Life is far from normal for the 12.5 million people in Indian Illegally-Occupied Jammu and Kashmir especially after 5 August 2019. Life remains hard in the region after the August 2019 action of revoking Article 370 of the Indian constitution that granted special status to the region with hundreds of checkpoints in place, killings, enforced disappearances, torture, rapes and other brutalities. Internet coverage is slow there to deny the fundamental right of freedom of expression to the residents. On August 5, 2019, the Indian government revoked Article 370 of the Indian constitution that granted special status to the region followed by a continued clampdown in the Indian Illegally-Occupied Kashmir.

Security operations against Kashmiri fighters have been continuing. The previous year was tagged as one of the bloodiest years for some time. The Indian-occupied Kashmir has so far seen many military operations and over 400 killings besides regular internet shutdowns and destruction of structures. Panic gripped occupied Kashmir after India announced deploying more soldiers to one of the world’s highest militarized areas. With an indefinite security lockdown in Indian Illegally-occupied Kashmir and elected representatives under house arrest, India’s ruling Bharatiya Janata Party (BJP) is suppressing the voice of Kashmiri people.

On 5 August 2019, Prime Minister Narendra Modi scrapped Article 370 of the Indian constitution, which allowed the state of Jammu and Kashmir to make its own laws, and cancelled Article 35A, which gave the state’s legislature the power to determine who was a permanent resident. By repealing Article 370 of the constitution, people from the rest of India will now have the right to acquire property in occupied Kashmir and settle there permanently. The move is being seen as an attempt to dilute the demographics of Muslim-majority Kashmir with Hindu settlers. The Indian government stripped Kashmiris of the special autonomy they had for seven decades through a rushed presidential order.

Kashmir dispute is the part of the unfinished agenda of subcontinent partition. No government of time ever tinkered with this special status of Kashmir but Modi ventured to change the constitutional status of Kashmir due to political expediency. Revocation was part of BJP’s electoral manifesto and action aimed at showing people to have acted upon it.

The Indian government then sent about 40,000 additional troops into the territory — already the most militarized zone on earth — to deal with the inevitable negative reaction to Modi’s decision. A curfew was imposed, schools and universities were closed, the internet was shut down, thousands of tourists and pilgrims were told to leave, and politicians were put under house arrest. All aspects of society in Kashmir have been severely affected by these measures. Undoubtedly, the greatest hardship for Kashmiris over the past years has been the very limited access they’ve had to the internet. While broadband was restored intermittently, a few months ago after India’s Supreme Court ruled that the internet shutdown violated people’s freedom of speech and expression, mobile users are still limited to 2G networks and internet shutdowns are frequent. The restrictions have severely impeded the daily lives of students, traders and journalists. Security forces continue to behave appallingly and with impunity towards civilians, particularly during raids on homes in search of militants. According to the Jammu and Kashmir High Court Bar Association, nearly 13,000 people are still in detention without having been tried. Last, but not least, 400,000 domicile certificates were granted to non-Kashmiri Indians in May last year alone, strongly suggesting that the Indian government intends to change the ethnic composition of the occupied Kashmir.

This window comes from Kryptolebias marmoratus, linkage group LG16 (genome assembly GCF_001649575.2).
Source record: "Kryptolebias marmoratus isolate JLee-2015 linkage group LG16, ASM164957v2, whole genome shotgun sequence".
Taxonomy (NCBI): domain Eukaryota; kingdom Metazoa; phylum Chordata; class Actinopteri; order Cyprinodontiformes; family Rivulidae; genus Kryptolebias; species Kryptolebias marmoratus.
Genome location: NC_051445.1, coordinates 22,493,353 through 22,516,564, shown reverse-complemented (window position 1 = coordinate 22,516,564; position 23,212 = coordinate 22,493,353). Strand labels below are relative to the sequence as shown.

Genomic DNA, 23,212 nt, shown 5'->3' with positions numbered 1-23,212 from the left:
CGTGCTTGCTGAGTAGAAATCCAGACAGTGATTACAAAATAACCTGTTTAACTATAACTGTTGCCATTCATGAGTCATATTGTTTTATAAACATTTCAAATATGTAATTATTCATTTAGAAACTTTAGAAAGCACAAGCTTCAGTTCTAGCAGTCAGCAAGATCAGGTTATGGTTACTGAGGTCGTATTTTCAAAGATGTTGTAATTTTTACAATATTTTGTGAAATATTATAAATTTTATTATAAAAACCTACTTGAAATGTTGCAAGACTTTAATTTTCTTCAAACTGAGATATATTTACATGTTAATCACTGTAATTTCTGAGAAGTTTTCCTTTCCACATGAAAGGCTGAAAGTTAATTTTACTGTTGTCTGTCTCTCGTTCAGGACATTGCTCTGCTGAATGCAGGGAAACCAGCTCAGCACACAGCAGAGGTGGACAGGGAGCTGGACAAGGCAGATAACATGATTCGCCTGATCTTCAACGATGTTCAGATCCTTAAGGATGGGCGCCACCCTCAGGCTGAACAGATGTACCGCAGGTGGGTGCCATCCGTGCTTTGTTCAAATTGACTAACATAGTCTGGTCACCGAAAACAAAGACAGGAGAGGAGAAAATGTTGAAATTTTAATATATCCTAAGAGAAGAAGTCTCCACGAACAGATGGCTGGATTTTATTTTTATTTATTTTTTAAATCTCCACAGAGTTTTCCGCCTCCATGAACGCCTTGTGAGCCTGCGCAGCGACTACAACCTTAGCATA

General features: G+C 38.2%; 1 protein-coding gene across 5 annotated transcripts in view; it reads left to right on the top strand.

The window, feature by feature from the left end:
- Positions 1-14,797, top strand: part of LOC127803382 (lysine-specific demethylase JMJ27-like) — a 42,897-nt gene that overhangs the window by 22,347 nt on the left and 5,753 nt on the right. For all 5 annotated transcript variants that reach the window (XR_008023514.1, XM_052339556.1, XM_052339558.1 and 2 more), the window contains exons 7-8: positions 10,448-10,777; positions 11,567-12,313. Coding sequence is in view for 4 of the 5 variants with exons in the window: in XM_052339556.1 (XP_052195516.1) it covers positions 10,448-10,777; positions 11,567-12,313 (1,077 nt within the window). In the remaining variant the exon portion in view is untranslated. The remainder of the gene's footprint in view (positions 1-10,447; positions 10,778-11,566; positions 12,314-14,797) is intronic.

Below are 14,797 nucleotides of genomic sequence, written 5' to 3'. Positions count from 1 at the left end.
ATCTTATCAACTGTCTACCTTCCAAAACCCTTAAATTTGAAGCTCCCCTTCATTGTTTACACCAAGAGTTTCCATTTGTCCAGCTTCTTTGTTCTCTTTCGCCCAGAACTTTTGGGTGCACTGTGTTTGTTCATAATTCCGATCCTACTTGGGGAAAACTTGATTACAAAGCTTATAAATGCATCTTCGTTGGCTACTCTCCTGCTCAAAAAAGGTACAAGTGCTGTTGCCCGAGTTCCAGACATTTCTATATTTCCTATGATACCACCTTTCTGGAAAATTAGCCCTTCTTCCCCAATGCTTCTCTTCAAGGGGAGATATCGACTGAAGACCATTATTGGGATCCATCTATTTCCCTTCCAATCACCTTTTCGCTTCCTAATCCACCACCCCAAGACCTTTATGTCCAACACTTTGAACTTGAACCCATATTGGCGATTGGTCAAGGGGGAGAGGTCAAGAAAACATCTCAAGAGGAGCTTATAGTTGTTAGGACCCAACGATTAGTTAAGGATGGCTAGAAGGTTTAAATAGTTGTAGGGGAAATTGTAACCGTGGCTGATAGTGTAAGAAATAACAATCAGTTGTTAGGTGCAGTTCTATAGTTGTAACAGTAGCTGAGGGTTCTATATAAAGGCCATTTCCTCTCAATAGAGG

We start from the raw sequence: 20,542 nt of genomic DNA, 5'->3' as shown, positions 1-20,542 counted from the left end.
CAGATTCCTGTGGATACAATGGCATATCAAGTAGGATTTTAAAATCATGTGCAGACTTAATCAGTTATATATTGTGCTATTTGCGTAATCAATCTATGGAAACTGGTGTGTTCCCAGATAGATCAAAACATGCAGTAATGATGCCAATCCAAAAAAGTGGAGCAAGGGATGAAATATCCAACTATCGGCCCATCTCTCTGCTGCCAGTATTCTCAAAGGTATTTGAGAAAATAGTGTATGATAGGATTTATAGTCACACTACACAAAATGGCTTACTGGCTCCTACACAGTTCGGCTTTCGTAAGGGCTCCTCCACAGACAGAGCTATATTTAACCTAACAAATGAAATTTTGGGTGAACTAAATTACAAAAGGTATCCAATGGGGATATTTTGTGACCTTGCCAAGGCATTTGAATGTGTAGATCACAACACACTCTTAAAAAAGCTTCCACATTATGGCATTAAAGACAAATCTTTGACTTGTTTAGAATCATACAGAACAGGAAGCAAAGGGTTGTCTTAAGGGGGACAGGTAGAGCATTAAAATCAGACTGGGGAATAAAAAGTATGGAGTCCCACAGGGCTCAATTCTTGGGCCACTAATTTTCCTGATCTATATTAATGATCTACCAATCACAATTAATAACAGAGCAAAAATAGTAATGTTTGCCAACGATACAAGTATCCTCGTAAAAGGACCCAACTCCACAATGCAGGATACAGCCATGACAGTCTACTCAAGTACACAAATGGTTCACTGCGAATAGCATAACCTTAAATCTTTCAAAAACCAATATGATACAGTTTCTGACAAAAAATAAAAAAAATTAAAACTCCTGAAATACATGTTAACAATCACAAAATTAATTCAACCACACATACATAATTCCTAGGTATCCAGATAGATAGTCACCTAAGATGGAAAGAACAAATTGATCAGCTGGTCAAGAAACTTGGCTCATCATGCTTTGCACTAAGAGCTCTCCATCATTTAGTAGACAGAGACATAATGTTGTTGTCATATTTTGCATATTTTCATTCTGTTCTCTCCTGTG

The economic effect has been dire while Coronavirus lockdown measures have only added to the hardship. The economy of the region, which relies heavily on tourism, has been completely gutted. Kashmiris will continue to suffer for some time yet. But it’s clear that the dreadful situation in the occupied Kashmir cannot continue indefinitely. Eventually, the Indian government will need to negotiate with Kashmiris and find a peaceful way forward.